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Philosophical Haiku

Leo Tolstoy (1828-1910)

by Terence Green

The fool thinks he leads –
Mad Corsican, History’s pawn –
Honest rustic folk

Leo Tolstoy

Count Lev Nikolayevich Tolstoy was a devoutly pious moralising ascetic vegetarian who just couldn’t keep his hands off the serving wenches. He believed in honesty at all times – so he honestly told his wife what he thought of her. Most marriage counsellors would advise against that. Born into great wealth, Tolstoy chose to live much of his life as a peasant. He was, in other words, your typical egotistic artist who believed that the usual rules of society did not apply to him. He was influenced by Pierre-Joseph Proudhon’s anarchist philosophy, and in a spirit of anarchy even helped himself to the title of Proudhon’s book La Guerre et la Paix for his most famous novel.

War and Peace (1869) is, undoubtedly, the greatest of all those books that people never read. But it is worth reading, for it manages, in a mere thousand or so snappy pages, to tell a riveting and complex story of love, betrayal, and family disaster; include superb sketches of historical personages; brilliantly evoke the chaos and upheaval of the Napoleonic wars; and stands as the single most compelling statement of a particular philosophy of history. At the time Tolstoy was writing, the ‘Great Man’ theory of history was popular. This said that history was the work of individuals – great men – who shaped our collective destiny by their individual genius and work. Rubbish, said Tolstoy. Individuals – no matter how great their egos may tell them they are – are mere playthings in the hands of History, a force far greater than any measly human. Leaders such as Napoleon may think they direct the course of events, but that’s just an illusion. Given Tolstoy’s view of his own centrality and significance to the universe, there is a wee touch of irony here, but no matter. Taking a literal view of Christ’s Sermon on the Mount, he believed that only a life of poverty could be a good and honest life; and when he wasn’t enjoying the luxury of his estate (or one of his serving wenches), he practised it fervently.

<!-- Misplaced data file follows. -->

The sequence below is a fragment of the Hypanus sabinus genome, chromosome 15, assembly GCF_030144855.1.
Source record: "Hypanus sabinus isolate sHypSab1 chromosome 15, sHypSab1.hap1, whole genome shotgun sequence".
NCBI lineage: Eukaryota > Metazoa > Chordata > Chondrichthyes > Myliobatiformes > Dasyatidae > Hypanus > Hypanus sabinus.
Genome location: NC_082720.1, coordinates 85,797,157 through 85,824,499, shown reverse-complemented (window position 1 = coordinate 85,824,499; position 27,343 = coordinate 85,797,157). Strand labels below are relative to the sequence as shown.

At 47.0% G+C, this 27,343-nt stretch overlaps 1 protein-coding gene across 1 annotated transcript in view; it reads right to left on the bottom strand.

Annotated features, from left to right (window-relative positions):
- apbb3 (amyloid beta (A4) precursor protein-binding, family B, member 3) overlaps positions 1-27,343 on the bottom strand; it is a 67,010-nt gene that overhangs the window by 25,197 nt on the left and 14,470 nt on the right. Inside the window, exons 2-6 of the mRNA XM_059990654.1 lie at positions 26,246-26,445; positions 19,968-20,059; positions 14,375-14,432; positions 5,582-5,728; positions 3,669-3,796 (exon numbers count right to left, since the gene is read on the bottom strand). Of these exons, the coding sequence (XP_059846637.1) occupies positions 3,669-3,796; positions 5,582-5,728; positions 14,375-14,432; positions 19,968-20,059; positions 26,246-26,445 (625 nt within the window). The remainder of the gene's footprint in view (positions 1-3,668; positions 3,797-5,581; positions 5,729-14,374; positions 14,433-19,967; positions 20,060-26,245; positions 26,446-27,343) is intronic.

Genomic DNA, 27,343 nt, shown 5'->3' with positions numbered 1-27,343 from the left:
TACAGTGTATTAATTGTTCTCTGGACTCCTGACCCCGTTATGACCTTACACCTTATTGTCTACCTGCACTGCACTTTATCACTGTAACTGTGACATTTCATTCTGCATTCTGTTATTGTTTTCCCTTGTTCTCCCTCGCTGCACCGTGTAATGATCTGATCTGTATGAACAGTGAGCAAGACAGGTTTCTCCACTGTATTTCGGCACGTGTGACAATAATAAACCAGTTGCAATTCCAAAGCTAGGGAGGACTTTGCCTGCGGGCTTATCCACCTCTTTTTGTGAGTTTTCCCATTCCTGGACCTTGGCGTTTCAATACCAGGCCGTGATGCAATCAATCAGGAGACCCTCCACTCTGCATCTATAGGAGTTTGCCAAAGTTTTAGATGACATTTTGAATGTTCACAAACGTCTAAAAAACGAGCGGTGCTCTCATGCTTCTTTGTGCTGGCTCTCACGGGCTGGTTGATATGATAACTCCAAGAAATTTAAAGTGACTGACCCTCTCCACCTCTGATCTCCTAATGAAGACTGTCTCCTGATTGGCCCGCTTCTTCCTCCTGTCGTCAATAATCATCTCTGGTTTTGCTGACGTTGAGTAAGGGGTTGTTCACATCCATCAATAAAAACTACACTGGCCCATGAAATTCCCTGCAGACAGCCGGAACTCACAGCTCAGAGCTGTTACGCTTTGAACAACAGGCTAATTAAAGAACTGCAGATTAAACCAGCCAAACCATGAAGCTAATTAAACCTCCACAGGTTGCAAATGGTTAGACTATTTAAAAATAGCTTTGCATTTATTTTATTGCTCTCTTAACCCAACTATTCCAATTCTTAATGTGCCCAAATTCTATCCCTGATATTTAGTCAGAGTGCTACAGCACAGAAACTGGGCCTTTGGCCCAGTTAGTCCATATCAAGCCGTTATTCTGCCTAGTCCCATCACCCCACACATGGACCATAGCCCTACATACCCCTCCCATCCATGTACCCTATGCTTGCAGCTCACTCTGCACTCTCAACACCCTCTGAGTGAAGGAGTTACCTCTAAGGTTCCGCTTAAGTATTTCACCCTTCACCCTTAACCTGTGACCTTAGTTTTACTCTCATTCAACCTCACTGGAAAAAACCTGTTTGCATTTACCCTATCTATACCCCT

© Terence Green 2024

Terence Green is a writer, historian, and lecturer who lives in Eastbourne, New Zealand.

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